Irs Check
Source: Flickr user Frankleleon.

As tax time approaches, millions of taxpayers will work hard to find any possible way to reduce their tax bills. Most Americans are eligible to take a key deduction that will let them reduce their taxable income by thousands of dollars. Despite this opportunity, very few people actually follow through to reap the benefits of this tax benefit. Let's take a closer look at the deduction for traditional IRA contributions and whether you can take advantage of it.

The benefits of IRAs
One of the biggest benefits of saving for retirement using a traditional IRA is that you can generally deduct the amount you contribute from your current-year tax return. For 2015 and 2016, if you get income from a job of run your own business, you can contribute as much as $5,500 to an IRA. Those who are 50 or older can add another $1,000 to their IRA contributions.

Contributions to a traditional IRA are fully deductible unless you or your spouse is covered by another retirement plan such as a 401(k) plan at work. Even those who do have coverage from an employer-sponsored retirement plan can still deduct traditional IRA contributions if their earnings are less than the following income limits:

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Source: IRS.

Moreover, higher limits apply to those whose spouses are covered by a plan. Joint filers can get a full deduction with income up to $183,000, and that deduction phases out between $183,000 and $193,000.

A surprising low number of people use the IRA deduction. In the most recent year for which data is available, the IRS said that only about 2.7 million taxpayers claimed an IRA deduction. Its calculations show that the total deductions amounted to almost $13 billion. When you do the math using more precise figures the IRS provided, that comes to around $4,781 per return. That sounds as though many people are contributing the full amount, but bear in mind that the figure includes joint filers for which both spouses could potentially contribute.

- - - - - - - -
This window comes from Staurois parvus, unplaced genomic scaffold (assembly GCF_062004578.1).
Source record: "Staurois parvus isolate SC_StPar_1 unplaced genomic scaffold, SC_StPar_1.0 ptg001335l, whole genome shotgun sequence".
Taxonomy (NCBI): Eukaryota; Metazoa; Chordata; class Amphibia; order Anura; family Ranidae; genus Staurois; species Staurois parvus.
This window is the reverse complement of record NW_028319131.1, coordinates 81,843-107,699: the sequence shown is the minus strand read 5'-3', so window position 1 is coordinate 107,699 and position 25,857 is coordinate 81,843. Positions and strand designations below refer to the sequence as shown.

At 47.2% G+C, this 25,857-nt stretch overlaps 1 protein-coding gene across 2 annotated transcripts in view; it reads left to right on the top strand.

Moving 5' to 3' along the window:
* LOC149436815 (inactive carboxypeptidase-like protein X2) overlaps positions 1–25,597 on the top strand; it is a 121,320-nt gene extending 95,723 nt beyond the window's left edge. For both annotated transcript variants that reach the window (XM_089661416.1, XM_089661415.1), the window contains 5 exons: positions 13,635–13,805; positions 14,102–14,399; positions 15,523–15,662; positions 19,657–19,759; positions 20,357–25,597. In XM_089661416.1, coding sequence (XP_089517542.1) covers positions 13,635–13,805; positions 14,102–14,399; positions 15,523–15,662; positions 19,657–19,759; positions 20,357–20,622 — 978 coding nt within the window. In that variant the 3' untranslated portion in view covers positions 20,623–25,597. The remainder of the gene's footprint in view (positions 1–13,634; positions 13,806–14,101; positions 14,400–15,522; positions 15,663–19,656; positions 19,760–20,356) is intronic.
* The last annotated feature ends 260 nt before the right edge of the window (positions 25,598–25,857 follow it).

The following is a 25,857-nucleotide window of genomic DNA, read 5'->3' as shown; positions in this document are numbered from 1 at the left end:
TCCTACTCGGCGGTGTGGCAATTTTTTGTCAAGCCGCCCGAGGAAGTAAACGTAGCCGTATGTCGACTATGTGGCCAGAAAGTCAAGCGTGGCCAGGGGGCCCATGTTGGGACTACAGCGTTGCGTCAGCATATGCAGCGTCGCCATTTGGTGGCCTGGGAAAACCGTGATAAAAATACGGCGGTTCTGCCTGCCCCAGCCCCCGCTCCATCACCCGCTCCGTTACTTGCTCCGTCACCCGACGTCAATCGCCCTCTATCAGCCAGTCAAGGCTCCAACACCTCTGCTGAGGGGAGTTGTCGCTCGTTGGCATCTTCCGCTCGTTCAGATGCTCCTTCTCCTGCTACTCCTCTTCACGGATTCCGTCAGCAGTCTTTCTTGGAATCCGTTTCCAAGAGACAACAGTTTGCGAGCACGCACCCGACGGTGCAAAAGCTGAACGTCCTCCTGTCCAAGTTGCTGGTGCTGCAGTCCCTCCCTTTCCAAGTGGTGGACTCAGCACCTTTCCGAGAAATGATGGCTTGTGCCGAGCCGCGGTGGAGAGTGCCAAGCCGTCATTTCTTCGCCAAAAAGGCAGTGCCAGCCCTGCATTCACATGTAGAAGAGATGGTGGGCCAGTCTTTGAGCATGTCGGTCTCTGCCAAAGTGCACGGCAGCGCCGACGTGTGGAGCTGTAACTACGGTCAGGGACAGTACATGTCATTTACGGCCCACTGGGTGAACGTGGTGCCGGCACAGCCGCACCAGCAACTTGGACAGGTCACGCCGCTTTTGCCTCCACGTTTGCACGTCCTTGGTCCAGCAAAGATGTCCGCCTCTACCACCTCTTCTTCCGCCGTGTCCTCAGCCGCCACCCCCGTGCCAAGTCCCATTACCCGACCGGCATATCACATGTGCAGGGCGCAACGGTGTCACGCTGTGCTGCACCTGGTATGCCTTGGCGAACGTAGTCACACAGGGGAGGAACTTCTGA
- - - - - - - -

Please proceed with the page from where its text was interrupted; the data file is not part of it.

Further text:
Depending on what tax bracket you're in, a $4,781 deduction could produce tax savings of between $478 and $1,893. Yet with more than 147 million taxpayers filing returns, fewer than 2% of American households are claiming the IRA deduction and adding to their retirement savings.

Another reason to save
For some taxpayers, there's an additional incentive for contributing to an IRA. The Retirement Savings Contributions Credit offers another tax break for IRA contributions, giving you a credit of between 10% and 50% of the first $2,000 you contribute to a qualifying retirement account. In addition to IRA contributions, anyone who participates in a 401(k) plan is also eligible.

The credit has income restrictions that are fairly limited -- as you can see below, you have to earn less than $30,500 for single filers or $61,000 for joint filers to qualify for any credit. Yet if you do qualify, the credit can add between $200 to $1,000 in further tax savings. About 7.4 million American taxpayers took advantage of the credit in the most recent year, and their credits amounted to more than $1.3 billion -- roughly $178 per return.

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Source: IRS.

The obvious question is why more people don't use traditional IRAs with all the tax breaks they offer? One good reason is that if you have access to a 401(k) plan, it can be a better choice than an IRA if your employer provides matching contributions for your own savings. If you have limited money to contribute and you can't save in both a 401(k) and an IRA, getting the free money from your employer is an extra incentive you shouldn't pass up.

Secondly, the IRS data only talks about traditional IRAs and leaves out Roth IRAs. For many taxpayers, Roth IRAs are a better choice, because even though they don't give you a current deduction, they offer tax-free treatment for the growth in your retirement assets. Many taxpayers are willing to make that trade-off, and Roth IRAs are also eligible for the Retirement Savings Contributions Credit.

Nevertheless, the best attribute of a traditional IRA contribution is that you have until April 18 to make a deduction that counts against the 2015 tax year. Few other deductions let you claim them that late. So if you're looking for a last-minute tax break, a deductible IRA might be exactly what you're looking for.

Dan Caplinger has no position in any stocks mentioned. The Motley Fool has no position in any of the stocks mentioned. Try any of our Foolish newsletter services free for 30 days. We Fools may not all hold the same opinions, but we all believe that considering a diverse range of insights makes us better investors. The Motley Fool has a disclosure policy.